On the Essays page, look for the newly posted essay, “The Difference Between Haiku and Senryu,” originally published in Haijinx in the spring of 2001. I had a link to this content on Haijinx until now, but the site has lately been unavailable, and I wanted to point out that I largely disagree with my earlier point of view. I’ve written an updated essay to explain my change of opinion (which changed at least a dozen years ago), and I hope to get that published soon, at which time I’ll add it here too. Until then, take a look at the original essay and tell me what you think.
A significant new addition has just appeared (imagine that, all by itself) here on Graceguts. On the Interviews page, please find “The Seabeck Haiku Getaway: An Interview,” conducted with me earlier in 2015 by Aubrie Cox, and published in A Hundred Gourds. If you’ve ever thought of coming to the annual Seabeck haiku retreat, perhaps this interview will give you a sense of what to expect.
Some new additions to Graceguts include a couple of poems added to the Parodies, Homages, Allusions page, available through the Haiku and Senryu page, where you can also find “The Mended Shōji,” an extended sequence of haiku I wrote on my first trip to Japan, recently published in Clover: A Literary Rag. The latter is also available through the Sequences page. The Interviews page now includes “Issa Explored,” a short commentary by Donna Fuchsluger on my study of the poet Issa, plus a brief appreciation by Laurie W. Stoelting of one of my poems. As always, you’ll also find various updates to links, events, and more on other pages throughout the site. Pull up a chair and sit a spell!
New to the Essays page is “Go-Shichi-Go: How Japanese and English Syllables Differ,” recently published in A Hundred Gourds. This essay delves into how syllables work in both languages, and underscores the need to abandon the notion of 5-7-5 syllables as a target for haiku in English. And new to the Poems By Others page, in the “Poems About Haiku” section (or at least, I interpret it as deeply applicable to haiku), is Mary Oliver’s exquisite short poem, “Praying.”
New additions to this website include “All the News,” a rengay I wrote with late Paul O. Williams five years before he died, new on the Rengay page. And in the “Poems About Haiku” section of the Poems by Others page are Sengai’s “On Bashō’s Frog” and an untitled poem by John Vieira. Please spend a moment with each of these pieces.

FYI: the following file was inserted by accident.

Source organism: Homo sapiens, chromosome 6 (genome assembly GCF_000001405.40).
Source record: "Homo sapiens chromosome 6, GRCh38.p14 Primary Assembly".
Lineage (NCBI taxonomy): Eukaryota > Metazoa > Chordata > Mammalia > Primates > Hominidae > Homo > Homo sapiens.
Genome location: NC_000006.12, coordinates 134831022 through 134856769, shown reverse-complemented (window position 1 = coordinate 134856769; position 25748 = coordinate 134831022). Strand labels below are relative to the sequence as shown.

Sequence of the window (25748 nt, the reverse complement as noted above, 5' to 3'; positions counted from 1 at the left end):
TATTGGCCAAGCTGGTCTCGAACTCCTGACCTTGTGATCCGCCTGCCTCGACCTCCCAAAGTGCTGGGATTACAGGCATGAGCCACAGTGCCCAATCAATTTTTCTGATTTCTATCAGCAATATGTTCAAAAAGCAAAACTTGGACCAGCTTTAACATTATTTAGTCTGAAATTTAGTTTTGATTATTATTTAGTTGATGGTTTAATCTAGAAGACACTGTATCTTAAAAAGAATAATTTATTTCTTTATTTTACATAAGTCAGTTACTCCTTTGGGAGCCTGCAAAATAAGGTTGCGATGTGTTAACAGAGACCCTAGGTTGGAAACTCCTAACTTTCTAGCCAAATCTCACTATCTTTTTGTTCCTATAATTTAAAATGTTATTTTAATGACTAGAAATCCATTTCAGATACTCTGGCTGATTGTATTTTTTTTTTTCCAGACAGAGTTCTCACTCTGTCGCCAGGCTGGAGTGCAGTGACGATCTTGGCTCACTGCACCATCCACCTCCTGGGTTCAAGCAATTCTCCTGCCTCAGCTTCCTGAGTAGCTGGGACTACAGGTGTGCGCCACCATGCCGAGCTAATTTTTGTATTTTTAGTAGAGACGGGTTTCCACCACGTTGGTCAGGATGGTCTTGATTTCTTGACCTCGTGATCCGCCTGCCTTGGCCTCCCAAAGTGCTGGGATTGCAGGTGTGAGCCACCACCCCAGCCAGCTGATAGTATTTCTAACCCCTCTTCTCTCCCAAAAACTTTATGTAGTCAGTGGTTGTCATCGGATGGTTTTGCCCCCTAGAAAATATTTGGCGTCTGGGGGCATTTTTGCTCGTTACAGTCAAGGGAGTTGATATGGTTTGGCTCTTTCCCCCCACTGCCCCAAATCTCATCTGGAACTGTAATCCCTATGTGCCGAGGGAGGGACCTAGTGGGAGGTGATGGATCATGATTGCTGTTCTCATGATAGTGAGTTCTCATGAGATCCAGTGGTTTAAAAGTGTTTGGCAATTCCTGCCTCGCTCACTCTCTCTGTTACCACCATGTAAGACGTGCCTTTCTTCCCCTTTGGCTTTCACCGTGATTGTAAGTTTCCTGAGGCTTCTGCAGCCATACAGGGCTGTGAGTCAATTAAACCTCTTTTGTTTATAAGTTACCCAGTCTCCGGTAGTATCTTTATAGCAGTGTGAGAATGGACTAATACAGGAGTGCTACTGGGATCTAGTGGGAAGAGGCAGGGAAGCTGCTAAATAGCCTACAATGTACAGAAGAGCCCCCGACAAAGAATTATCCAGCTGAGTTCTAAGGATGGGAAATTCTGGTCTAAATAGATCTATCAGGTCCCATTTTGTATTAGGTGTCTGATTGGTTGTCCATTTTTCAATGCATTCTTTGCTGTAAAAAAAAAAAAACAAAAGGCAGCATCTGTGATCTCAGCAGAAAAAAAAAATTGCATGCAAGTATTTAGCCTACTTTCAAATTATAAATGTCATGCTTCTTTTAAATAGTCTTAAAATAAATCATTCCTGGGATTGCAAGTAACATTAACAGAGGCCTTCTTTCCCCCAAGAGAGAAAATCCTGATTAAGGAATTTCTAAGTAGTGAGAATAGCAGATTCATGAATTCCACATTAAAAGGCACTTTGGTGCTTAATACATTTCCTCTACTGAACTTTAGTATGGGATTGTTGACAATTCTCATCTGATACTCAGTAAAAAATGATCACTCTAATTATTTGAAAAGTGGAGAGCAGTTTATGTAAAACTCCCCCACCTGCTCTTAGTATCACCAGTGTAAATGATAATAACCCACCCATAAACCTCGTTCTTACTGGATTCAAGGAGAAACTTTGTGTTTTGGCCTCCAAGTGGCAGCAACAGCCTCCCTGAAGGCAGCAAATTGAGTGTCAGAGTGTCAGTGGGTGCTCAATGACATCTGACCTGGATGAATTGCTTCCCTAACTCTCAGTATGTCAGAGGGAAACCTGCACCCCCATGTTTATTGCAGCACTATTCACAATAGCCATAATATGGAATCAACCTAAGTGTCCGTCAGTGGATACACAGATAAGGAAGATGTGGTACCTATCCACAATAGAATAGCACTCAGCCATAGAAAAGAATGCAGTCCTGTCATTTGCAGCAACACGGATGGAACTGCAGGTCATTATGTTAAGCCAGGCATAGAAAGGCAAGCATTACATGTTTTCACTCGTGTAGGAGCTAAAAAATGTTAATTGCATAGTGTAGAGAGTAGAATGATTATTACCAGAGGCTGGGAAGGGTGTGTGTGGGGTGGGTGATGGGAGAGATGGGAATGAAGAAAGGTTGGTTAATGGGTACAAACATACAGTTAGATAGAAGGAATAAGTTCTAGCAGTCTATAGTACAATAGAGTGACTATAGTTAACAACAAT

One of the most satisfying essays I’ve written in a decade is now on the Essays page. “This Perfect Rose: The Lasting Legacy of William J. Higginson” first appeared in the Haiku Foundation journal Juxta in May 2015. I’ve slightly updated and corrected it here. William J. Higginson was a writer and mentor whose influence extended to many thousands of poets writing haiku—not just in English-speaking countries but around the world. My tribute explores the poems, essays, translations, criticism, and personal influences of one of the most important commentators on English-language haiku writing in the twentieth century. I was honoured to count him as a friend.
Just added to the Reports page are the 2015 Griffin-Farlow Haiku Award Winners, a contest I judged for the North Carolina Poetry Society. The results appeared in Pinesong Awards 2015 (Southern Pines, North Carolina: North Carolina Poetry Society, 2015). My commentary on the winners was not included in the book, and thus are first published here.
I’ve just updated the Poets in the Park page with the complete schedule for this year's festival, plus lists of all the groups and organizations involved, and the names of more than 110 poets and other performers who will be sharing their poetry. Here’s an announcement about the event, which I’m putting on as part of my poet laureate activities for the city of Redmond, Washington.
Poets in the Park: June 20, 2015, 11:00 am to 6:00 pm—FREE
Anderson Park, 7802 168th Ave NE, Redmond, Washington
Join us for a free day of poetry! More than 110 scheduled readers, plus workshops, exhibitors, the King County Metro poetry bus, poetry installations, chalk poetry, art activities, mini-golf, hula-hoops, open-mics, free ice cream, and more. Contribute to the lunchtime potluck (participants receive a free poetry book), and bring poetry books to sell in our book fair (no commission taken). See complete schedule, parking info, and other details at Poets in the Park. Questions? Email Michael Dylan Welch at WelchM@aol.com. Bring friends! See you there!
Sponsored by the Redmond Arts & Culture Commission and the Redmond Association of Spokenword, with support from 4Culture and Poets & Writers, Inc., directed by Michael Dylan Welch, Redmond poet laureate. Additional thanks to Parkplace Books, Kiwanis, and all our volunteers.
A new addition on the Essays page is “Laughing with Karumi,” published in the British Haiku Society journal Blithe Spirit in May of 2015. It explores the notion of “lightness” in haiku, which was one of Bashō’s highest aims with his poetry. For me, writing a haiku with karumi is like catching a soap bubble without popping it. Learn more about this challenging haiku technique.
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